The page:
1941 Birds Eye View of Singapore, World War II

シンガポール要塞鳥瞰圖 / [Birds Eye View of Singapore Fortifications]. - Main View

1941 Birds Eye View of Singapore, World War II


Planning for an attack on Fortress Singapore.


シンガポール要塞鳥瞰圖 / [Birds Eye View of Singapore Fortifications].
  1941 (undated)     10.25 x 14 in (26.035 x 35.56 cm)


This is an extremely rare c. 1941 Japanese-issued bird's-eye view of Singapore, emphasizing fortifications, oil facilities, and airfields. Soon after its publication, Singapore fell to Japanese forces in a single day. The defeat was considered by Winston Churchill, 'the worst disaster and largest capitulation in British history...'
A Closer Look
Although somewhat cartoonish in appearance, this view is squarely focused on military installations and resources that would be critical in any battle for the island. Fortifications on the outlying islands of Ayer Merbau (at left, now part of Jurong Island after land reclamation), Belakang Mati (at bottom-center, now Sentosa), and Ubin (at right, towards top), as well as on Singapore Island are visible. At top-center is the Johor-Singapore Causeway, opened in 1924 and still in use today, though it was damaged by the British to slow the Japanese advance in early 1942. Three airfields are noted, one civilian and two military, although a fourth airfield is visible next to the naval yard.
Verso Content
On the verso (back) of the view is, at right, an advertisement for Tsuyo sei chimori(強精チモリ), a supplement meant to improve blood and liver health, made by the Takahashi Seidaido Pharmacy (高橋盛大堂製藥所) in Osaka. The left side is an article titled 'Singapore - the Tumor of East Asia' by Shimada Tatsumi (島田巽), the Chief of the British-American Bureau and Deputy Chief Editor for the Asahi Shimbun (朝日新聞). The article examines the strategic importance of Singapore as threat to Japan in Southeast Asia, focusing in particular on the British, American, and Australian navies' use of the port.
Japanese Invasion of British Malaya
Japan's invasion of British Malaya is famous in military history for its unexpected rapidity. Only one railway and one or two major roads, depending on the area, ran north to south through the peninsula. The British tried to slow the Japanese advance by blowing bridges and adopting scorched earth tactics, but Japanese preparations (such as pontoon bridges) and speed were difficult for the British to counteract. Memorably, many Japanese troops had been provided bicycles and were able to move down the Malay Peninsula at a considerable pace. The British, long fearing an attack by Japan or other contenders in Asia, built dozens of fortresses in Singapore, leading to its nicknames as 'fortress Singapore' and the 'Gibraltar of the East.' However, they were far less prepared for an invasion from the direction of the Malay Peninsula, across the Straits of Johor, which they considered nearly impossible given the dense jungle that covered much of the Malaya.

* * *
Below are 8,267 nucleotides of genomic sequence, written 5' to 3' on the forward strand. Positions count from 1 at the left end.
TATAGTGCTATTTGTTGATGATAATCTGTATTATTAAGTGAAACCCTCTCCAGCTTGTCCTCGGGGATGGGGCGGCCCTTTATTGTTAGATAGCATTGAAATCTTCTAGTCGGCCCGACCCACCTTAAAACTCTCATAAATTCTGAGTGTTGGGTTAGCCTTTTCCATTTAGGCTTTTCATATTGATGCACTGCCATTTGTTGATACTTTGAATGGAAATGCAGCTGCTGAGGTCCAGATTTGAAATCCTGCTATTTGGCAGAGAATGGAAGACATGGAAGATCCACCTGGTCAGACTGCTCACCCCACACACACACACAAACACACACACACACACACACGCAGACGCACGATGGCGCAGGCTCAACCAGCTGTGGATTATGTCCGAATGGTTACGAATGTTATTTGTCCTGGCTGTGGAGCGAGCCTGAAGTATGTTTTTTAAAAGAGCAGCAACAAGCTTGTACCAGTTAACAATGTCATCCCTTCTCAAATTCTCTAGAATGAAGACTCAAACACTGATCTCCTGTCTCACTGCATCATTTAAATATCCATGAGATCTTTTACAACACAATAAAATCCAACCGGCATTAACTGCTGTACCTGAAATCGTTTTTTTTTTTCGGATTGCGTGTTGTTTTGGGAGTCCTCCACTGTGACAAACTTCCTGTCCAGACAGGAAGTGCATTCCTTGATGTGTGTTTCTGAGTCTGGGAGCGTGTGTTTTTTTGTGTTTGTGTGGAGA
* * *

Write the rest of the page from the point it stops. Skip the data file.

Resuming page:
The Fall of Singapore
The rapid Japanese advance through Malaya, the war in Europe drawing the bulk of British attention, and the sinking of the best British ships in Asia (the Repulse and Prince of Wales) left Singapore ill-prepared for a defense. Despite a three-to-one advantage in troops and the benefit of being the defenders, the British were demoralized, and the British leadership (especially Gen. Arthur Percival) committed a series of blunders, providing the Japanese opportunities for victory despite a weak hand. For their part, the Japanese had effective commanders and were in high spirits from their rapid capture of Malaya. With limited supplies and no clean drinking water, having lost most of the island, Percival surrendered unconditionally on February 15, 1942, not realizing that his enemy was also extremely low on supplies and would have been unlikely to prevail in a battle for the urban center. It remains one of the worst disasters in British military history.
Publication History and Census
This birds eye view is not dated and provides no publication information. Inferring from the article on the verso, this map likely appeared in 1940 or 1941 when tensions between Japan and Western powers were high, but before the outbreak of the Pacific War. As the author of the article Shimada Tatsumi (島田巽) was a prominent journalist with the Asahi Shimbun (朝日新聞), it is likely that this map appeared in the Asahi Shimbun flagship newspaper or one of the various other periodicals and publications put out by the Asahi Shinbunsha (朝日新聞社). This map is not known to exist in any institutional holdings and is very scarce to the market.


Shimada Tatsumi (島田巽; January 25, 1905 – March 8, 1994) was a journalist, author, and civil servant who served as the Chief of the British-American Bureau and Deputy Chief Editor for the Asahi Shimbun (朝日新聞). He later took a leadership position with the National Personnel Authority (人事院), a civil service management agency. An expert on British and European politics, he published a number of works on those topics and later in life developed a keen interest in mountaineering and nature. He also published article and book length translations in the fields of European politics, journalism, and mountain climbing. More by this mapmaker...


Average. Wear and previous repairs along fold line in middle. Some loss along margins, especially at bottom-right. Dampstaining at left margin.